Underwater hull form for sailing catamarans

Discussion in 'Multihulls' started by Pericles, Jan 7, 2008.

  1. Pericles
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    Pericles Senior Member

    Having spent hours and hours and hours sat here at my PC, looking at every catamaran available to view on the net, I feel it may be time to ask a number of questions.

    Are cylindrical shaped, round bottomed hulls with rocker the almost ideal shape for wickedly quick catamarans? Robert H, Perry writes thus about the Gunboat 62, "The hulls show an L/B of 9.0 when I scale the individual hull beam at 2.1 meters. L/BOA is 2.2 and 28 feet of beam buys you a lot of stability. The canoe body rocker shows the hull depth quite shallow forward with the forefoot knuckle above the DWL. This indicates that the longitudinal center of buoyancy may be aft, which suggests the boat needed volume aft to float the accommodation and mechanical weights. The D/L is 77.62 if I use the “max load” displacement." Read article below.


    He describes the hull shape as "canoe", which I take to be "Slim semi displacement hull form". This is a difficult shape to achieve with marine ply unless the builder uses Kurt Hughes' very clever system of "Cylinder Mold".


    I have read and re-read most of the Stitch and Glue and/or Cold Mould (Mold) books available and theoretically, feel confident to build something that has a reasonably fair chance of floating.:D

    On the other hand, S&G works with twisted and tortured marine ply in various thicknesses, which combined with CM techniques, can create hull forms that excel at full planing speeds. So, the most critical question remains to be answered. Could a true monohedron underwater hull form such as this, http://www.bateau.com/studyplans/DE25Cabin_study.htm?prod=DE25Cabin be extended beyond 25 feet to 50 feet? Please disregard the necessity of correctly building and strengthening the shape. I am interested in your opinions about the suitability of the underwater hull shape in a catamaran when powered by sail. Apologies if this subject has been discussed previously, but searching the forum has not yet revealed it to me.

    I appreciate that the "hump" is an important consideration, but modern catamaran rigs deliver prodigious thrust.

    All opinions and advice welcome without prejudice.


  2. brian eiland
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    brian eiland Senior Member

    Hull Lines

    I have to be very brief right now as packing for trip to Thailand.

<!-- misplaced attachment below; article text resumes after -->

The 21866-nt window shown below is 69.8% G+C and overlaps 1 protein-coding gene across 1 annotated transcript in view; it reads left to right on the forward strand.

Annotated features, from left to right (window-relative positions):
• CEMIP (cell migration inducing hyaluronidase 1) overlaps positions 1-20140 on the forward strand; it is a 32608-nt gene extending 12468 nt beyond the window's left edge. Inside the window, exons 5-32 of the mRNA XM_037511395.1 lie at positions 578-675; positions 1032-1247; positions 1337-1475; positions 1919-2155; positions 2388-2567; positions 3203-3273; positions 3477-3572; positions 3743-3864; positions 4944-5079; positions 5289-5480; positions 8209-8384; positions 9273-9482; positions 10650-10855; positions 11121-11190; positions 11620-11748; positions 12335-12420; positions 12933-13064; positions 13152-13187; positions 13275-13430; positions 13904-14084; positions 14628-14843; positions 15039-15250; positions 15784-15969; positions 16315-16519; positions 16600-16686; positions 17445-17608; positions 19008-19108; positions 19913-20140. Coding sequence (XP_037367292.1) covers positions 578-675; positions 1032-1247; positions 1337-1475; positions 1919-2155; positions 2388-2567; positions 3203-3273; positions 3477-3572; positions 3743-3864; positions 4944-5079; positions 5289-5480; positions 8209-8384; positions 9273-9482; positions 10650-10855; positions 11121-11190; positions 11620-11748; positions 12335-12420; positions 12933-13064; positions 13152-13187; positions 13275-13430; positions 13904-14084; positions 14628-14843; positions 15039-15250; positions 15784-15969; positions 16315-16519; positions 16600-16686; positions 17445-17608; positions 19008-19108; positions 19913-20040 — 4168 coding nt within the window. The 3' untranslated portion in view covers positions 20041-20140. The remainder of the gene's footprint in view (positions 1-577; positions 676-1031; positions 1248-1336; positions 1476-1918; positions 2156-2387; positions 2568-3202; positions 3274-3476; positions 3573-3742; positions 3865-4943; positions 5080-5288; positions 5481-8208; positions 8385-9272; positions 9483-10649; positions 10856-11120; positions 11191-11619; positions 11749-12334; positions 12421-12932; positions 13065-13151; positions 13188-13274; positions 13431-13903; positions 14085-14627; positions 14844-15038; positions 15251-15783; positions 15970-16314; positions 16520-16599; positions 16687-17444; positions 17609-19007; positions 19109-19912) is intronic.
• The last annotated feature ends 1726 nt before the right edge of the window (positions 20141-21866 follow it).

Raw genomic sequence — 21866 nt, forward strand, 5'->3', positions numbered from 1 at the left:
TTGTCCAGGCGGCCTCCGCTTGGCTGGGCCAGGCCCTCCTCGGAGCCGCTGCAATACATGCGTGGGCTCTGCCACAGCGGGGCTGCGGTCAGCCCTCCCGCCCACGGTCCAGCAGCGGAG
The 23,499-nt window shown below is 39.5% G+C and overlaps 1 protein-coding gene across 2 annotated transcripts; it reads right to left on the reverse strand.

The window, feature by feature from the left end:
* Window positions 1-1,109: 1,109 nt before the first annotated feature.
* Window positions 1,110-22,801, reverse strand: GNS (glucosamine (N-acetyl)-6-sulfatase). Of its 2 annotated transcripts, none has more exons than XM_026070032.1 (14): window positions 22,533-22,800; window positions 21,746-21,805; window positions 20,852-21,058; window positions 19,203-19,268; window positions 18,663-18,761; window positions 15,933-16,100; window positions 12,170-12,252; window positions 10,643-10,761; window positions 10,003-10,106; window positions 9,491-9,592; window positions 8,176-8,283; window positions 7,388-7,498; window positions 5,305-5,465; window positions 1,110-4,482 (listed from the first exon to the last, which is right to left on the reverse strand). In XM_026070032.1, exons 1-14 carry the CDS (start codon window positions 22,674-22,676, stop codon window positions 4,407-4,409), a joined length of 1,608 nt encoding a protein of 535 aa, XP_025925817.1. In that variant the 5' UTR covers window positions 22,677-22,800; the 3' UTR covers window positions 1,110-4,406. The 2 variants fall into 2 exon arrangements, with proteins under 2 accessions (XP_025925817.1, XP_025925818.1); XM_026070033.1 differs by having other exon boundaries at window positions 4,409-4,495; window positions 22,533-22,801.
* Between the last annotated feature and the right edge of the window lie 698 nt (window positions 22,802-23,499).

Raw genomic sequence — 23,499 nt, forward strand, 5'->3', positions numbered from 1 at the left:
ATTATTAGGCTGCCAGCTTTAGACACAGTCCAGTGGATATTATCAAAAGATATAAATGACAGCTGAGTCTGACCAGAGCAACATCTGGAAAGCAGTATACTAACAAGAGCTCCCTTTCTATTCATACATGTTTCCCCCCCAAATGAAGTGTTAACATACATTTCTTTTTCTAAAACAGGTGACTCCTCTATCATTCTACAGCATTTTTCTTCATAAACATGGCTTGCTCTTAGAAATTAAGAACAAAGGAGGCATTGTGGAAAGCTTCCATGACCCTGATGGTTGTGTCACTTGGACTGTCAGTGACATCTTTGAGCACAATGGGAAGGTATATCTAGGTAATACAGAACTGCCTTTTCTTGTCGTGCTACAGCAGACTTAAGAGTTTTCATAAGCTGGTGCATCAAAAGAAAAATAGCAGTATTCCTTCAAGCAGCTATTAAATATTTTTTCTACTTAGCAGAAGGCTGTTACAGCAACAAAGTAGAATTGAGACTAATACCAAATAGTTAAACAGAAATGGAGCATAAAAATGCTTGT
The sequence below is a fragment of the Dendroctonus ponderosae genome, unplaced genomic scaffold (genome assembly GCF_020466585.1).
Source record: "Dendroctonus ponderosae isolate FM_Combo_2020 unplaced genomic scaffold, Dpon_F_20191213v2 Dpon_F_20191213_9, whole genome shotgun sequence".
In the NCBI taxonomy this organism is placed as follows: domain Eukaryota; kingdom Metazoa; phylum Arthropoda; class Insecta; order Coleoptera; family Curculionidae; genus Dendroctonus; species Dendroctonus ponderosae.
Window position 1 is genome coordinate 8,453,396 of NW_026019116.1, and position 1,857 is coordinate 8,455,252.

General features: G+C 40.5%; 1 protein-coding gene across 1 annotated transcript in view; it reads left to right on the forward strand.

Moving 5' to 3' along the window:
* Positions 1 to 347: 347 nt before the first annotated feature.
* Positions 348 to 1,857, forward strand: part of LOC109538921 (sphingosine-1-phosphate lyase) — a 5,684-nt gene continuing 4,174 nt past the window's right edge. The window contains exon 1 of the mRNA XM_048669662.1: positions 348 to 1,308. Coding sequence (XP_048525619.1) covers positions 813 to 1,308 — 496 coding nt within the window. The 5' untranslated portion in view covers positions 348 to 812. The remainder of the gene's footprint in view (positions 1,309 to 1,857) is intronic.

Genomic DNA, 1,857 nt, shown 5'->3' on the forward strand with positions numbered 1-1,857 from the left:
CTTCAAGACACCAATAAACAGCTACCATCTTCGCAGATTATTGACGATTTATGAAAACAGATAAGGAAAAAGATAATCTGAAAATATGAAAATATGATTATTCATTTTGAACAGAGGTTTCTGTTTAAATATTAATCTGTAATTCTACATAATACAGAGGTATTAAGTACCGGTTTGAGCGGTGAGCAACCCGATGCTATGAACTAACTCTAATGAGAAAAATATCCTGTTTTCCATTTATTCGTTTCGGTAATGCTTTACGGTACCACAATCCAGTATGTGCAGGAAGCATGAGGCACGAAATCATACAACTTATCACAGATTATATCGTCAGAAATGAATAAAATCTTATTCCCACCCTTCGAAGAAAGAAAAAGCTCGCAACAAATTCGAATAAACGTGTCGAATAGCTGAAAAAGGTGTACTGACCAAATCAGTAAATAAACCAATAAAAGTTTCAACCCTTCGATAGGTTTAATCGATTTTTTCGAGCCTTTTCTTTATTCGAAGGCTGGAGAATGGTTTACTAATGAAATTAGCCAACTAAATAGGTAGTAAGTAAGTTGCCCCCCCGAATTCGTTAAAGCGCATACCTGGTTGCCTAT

If you have access to it you should look at a couple of articles in Seahorse magazine that discusses the hull lines of the "Club Med" catamaran designed and built by Multiplas

    The Race
    Club Med

    After the spaceship shape of the Pete Goss’s strange catamaran, many observers were a little disappointed with the ‘conservatism’ and monastic simplicity of Gilles Ollier and Yan Penfornis’s three catamarans.

    Loïck Peyron, skipper of sistership Code One, disagrees: ‘Conservative? From the exterior, maybe. The innovations are there but you cannot see them. Only results talk!’ And the numbers talked immediately: 34.7 knots on the day of the official launch. One month later, Club Med smashed the previous 24-hour record with a new mark of 625.7 miles at an average of 26.07 knots.

    As a member of the Ocean Passage Committee, I was fortunate to be dispatched to San Salvador to check Club Med’s time after her new record on Columbus’s old track. Along with sails I had enjoyed with Dalton’s team in Brittany, the brief 400- mile journey on to Miami was helpful in better understanding the power of the beast. During my first watch at the helm, approaching Nassau, I was literally amazed by the immediate reaction of the rudders. The boat is a true bicycle, so responsive to a slight touch of helm! The same pleasure as steering a Dragon. There was nothing to compare with PlayStation. In seconds you jump from a peaceful 20 knots to 27-28 knots with ease.

    Fred Le Peutrec, the Tornado helmsman, was ‘locked’ at the wheel during the 24-hour record. Adding some last miles in the final hour, he regularly pushed the speedometer over 37 knots! ‘On the polars, we know the boat will easily do 650 miles a day, maybe 700,’ predicted Gilles Ollier. As an example, they sailed from Villamoura in Portugal to Portofino, Italy at 25 knots average speed!

    What makes the design so fast?

    See Seahorse February 2001 for the remainder of this article

    ....remember her Club Med
  3. Guest625101138

    Guest625101138 Previous Member

    I have a lot of faith in what Michlet/Godzilla produces.